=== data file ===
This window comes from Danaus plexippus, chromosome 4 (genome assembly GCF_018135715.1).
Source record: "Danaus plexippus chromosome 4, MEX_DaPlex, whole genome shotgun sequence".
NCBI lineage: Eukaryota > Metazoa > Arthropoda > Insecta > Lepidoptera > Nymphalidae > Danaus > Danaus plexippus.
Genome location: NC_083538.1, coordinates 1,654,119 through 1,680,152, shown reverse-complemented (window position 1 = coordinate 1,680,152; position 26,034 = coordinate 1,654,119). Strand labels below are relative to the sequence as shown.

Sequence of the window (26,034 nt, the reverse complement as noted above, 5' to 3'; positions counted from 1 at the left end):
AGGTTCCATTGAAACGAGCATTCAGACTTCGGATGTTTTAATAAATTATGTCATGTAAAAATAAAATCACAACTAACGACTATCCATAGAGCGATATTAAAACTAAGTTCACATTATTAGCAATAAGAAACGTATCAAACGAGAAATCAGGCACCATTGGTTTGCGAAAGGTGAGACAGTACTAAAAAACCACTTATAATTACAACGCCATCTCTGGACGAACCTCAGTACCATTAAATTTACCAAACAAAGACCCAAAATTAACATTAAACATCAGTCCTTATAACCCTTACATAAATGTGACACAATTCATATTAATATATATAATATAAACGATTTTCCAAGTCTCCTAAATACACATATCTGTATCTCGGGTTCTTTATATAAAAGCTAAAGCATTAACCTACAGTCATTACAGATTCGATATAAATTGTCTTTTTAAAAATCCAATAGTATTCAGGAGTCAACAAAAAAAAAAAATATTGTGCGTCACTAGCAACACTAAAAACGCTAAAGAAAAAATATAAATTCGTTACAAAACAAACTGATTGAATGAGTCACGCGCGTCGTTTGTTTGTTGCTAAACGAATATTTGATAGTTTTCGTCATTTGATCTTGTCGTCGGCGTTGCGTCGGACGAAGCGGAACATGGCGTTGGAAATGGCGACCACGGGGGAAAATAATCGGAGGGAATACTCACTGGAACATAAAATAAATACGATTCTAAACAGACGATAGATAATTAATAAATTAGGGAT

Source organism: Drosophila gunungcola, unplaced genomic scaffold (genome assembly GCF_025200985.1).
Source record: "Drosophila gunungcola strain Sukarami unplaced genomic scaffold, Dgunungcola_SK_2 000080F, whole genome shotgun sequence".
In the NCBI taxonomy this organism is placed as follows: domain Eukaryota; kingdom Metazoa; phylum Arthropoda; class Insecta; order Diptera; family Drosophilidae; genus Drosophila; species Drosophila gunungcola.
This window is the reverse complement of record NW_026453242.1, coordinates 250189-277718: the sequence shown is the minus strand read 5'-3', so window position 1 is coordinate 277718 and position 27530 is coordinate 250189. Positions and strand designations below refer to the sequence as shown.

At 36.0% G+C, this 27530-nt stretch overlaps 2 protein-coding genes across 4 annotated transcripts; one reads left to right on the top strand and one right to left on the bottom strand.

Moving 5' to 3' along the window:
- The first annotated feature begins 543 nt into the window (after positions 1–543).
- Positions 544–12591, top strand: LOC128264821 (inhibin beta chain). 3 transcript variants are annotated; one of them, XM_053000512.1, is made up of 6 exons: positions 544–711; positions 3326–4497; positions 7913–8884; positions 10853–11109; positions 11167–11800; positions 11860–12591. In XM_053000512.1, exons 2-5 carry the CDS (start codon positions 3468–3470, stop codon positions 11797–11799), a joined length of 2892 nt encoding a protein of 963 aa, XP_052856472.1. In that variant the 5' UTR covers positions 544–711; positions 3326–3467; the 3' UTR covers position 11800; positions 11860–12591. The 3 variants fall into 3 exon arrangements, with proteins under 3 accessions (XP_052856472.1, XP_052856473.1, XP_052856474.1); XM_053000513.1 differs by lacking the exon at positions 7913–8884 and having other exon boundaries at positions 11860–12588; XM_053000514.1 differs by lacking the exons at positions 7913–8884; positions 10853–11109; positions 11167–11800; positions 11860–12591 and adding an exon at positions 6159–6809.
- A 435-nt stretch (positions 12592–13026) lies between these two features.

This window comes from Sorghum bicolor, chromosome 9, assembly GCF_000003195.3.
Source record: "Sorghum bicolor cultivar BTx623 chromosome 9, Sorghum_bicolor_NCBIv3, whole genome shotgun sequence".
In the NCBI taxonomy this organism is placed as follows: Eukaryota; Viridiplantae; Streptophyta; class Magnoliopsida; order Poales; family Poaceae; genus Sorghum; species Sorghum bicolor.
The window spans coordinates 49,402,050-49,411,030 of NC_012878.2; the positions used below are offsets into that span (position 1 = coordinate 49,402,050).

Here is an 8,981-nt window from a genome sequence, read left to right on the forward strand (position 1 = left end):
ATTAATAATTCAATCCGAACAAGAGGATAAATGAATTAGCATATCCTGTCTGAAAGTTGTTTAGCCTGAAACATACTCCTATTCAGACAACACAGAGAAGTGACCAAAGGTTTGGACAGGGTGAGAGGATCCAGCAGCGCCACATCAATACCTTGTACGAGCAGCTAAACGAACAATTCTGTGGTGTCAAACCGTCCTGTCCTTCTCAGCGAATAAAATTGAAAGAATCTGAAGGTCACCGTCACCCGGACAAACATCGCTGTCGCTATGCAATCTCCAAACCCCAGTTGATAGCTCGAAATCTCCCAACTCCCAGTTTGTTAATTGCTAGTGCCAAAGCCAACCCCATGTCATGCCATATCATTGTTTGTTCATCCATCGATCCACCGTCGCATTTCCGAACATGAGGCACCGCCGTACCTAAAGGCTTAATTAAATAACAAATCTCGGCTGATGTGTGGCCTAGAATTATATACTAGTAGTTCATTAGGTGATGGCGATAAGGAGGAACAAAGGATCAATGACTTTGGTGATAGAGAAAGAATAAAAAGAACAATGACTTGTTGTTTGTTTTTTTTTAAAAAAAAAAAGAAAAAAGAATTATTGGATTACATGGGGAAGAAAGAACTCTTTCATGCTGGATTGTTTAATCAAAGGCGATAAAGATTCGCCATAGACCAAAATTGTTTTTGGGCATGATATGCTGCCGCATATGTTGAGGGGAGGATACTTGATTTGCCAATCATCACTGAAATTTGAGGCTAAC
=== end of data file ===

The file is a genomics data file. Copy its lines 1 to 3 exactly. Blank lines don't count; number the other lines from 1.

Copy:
This window comes from Danaus plexippus, chromosome 4 (genome assembly GCF_018135715.1).
Source record: "Danaus plexippus chromosome 4, MEX_DaPlex, whole genome shotgun sequence".
NCBI lineage: Eukaryota > Metazoa > Arthropoda > Insecta > Lepidoptera > Nymphalidae > Danaus > Danaus plexippus.